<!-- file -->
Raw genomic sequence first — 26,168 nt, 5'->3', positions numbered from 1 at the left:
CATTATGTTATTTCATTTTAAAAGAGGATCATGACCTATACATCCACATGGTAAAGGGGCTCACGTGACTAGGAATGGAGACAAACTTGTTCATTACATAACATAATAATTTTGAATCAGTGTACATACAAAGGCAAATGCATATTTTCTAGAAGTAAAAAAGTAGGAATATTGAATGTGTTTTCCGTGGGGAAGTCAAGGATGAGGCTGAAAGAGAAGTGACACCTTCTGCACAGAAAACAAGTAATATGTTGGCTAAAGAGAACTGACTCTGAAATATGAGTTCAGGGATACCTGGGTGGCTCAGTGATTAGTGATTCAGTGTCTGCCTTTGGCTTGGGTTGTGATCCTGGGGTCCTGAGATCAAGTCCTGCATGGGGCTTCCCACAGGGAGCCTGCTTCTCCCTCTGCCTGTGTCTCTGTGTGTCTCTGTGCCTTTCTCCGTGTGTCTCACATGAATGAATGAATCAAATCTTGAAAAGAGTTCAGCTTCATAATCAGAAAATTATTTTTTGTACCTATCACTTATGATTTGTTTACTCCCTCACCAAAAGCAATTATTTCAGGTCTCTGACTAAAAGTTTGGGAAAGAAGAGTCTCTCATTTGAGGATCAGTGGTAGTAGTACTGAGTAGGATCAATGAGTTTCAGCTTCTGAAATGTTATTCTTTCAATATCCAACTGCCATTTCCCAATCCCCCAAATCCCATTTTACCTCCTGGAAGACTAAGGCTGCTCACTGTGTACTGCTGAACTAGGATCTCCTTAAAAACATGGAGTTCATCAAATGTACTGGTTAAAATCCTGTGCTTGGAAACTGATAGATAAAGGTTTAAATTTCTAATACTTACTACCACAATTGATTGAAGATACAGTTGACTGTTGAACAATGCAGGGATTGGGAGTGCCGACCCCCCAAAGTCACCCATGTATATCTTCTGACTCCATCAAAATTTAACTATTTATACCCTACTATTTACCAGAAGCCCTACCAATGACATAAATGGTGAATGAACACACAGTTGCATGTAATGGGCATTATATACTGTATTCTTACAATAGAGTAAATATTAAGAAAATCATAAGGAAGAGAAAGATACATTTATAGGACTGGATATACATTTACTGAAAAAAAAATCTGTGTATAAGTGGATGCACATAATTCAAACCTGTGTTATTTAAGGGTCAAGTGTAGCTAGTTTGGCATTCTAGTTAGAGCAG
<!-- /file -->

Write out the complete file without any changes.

Raw genomic sequence first — 26,168 nt, 5'->3', positions numbered from 1 at the left:
CATTATGTTATTTCATTTTAAAAGAGGATCATGACCTATACATCCACATGGTAAAGGGGCTCACGTGACTAGGAATGGAGACAAACTTGTTCATTACATAACATAATAATTTTGAATCAGTGTACATACAAAGGCAAATGCATATTTTCTAGAAGTAAAAAAGTAGGAATATTGAATGTGTTTTCCGTGGGGAAGTCAAGGATGAGGCTGAAAGAGAAGTGACACCTTCTGCACAGAAAACAAGTAATATGTTGGCTAAAGAGAACTGACTCTGAAATATGAGTTCAGGGATACCTGGGTGGCTCAGTGATTAGTGATTCAGTGTCTGCCTTTGGCTTGGGTTGTGATCCTGGGGTCCTGAGATCAAGTCCTGCATGGGGCTTCCCACAGGGAGCCTGCTTCTCCCTCTGCCTGTGTCTCTGTGTGTCTCTGTGCCTTTCTCCGTGTGTCTCACATGAATGAATGAATCAAATCTTGAAAAGAGTTCAGCTTCATAATCAGAAAATTATTTTTTGTACCTATCACTTATGATTTGTTTACTCCCTCACCAAAAGCAATTATTTCAGGTCTCTGACTAAAAGTTTGGGAAAGAAGAGTCTCTCATTTGAGGATCAGTGGTAGTAGTACTGAGTAGGATCAATGAGTTTCAGCTTCTGAAATGTTATTCTTTCAATATCCAACTGCCATTTCCCAATCCCCCAAATCCCATTTTACCTCCTGGAAGACTAAGGCTGCTCACTGTGTACTGCTGAACTAGGATCTCCTTAAAAACATGGAGTTCATCAAATGTACTGGTTAAAATCCTGTGCTTGGAAACTGATAGATAAAGGTTTAAATTTCTAATACTTACTACCACAATTGATTGAAGATACAGTTGACTGTTGAACAATGCAGGGATTGGGAGTGCCGACCCCCCAAAGTCACCCATGTATATCTTCTGACTCCATCAAAATTTAACTATTTATACCCTACTATTTACCAGAAGCCCTACCAATGACATAAATGGTGAATGAACACACAGTTGCATGTAATGGGCATTATATACTGTATTCTTACAATAGAGTAAATATTAAGAAAATCATAAGGAAGAGAAAGATACATTTATAGGACTGGATATACATTTACTGAAAAAAAAATCTGTGTATAAGTGGATGCACATAATTCAAACCTGTGTTATTTAAGGGTCAAGTGTAGCTAGTTTGGCATTCTAGTTAGAGCAG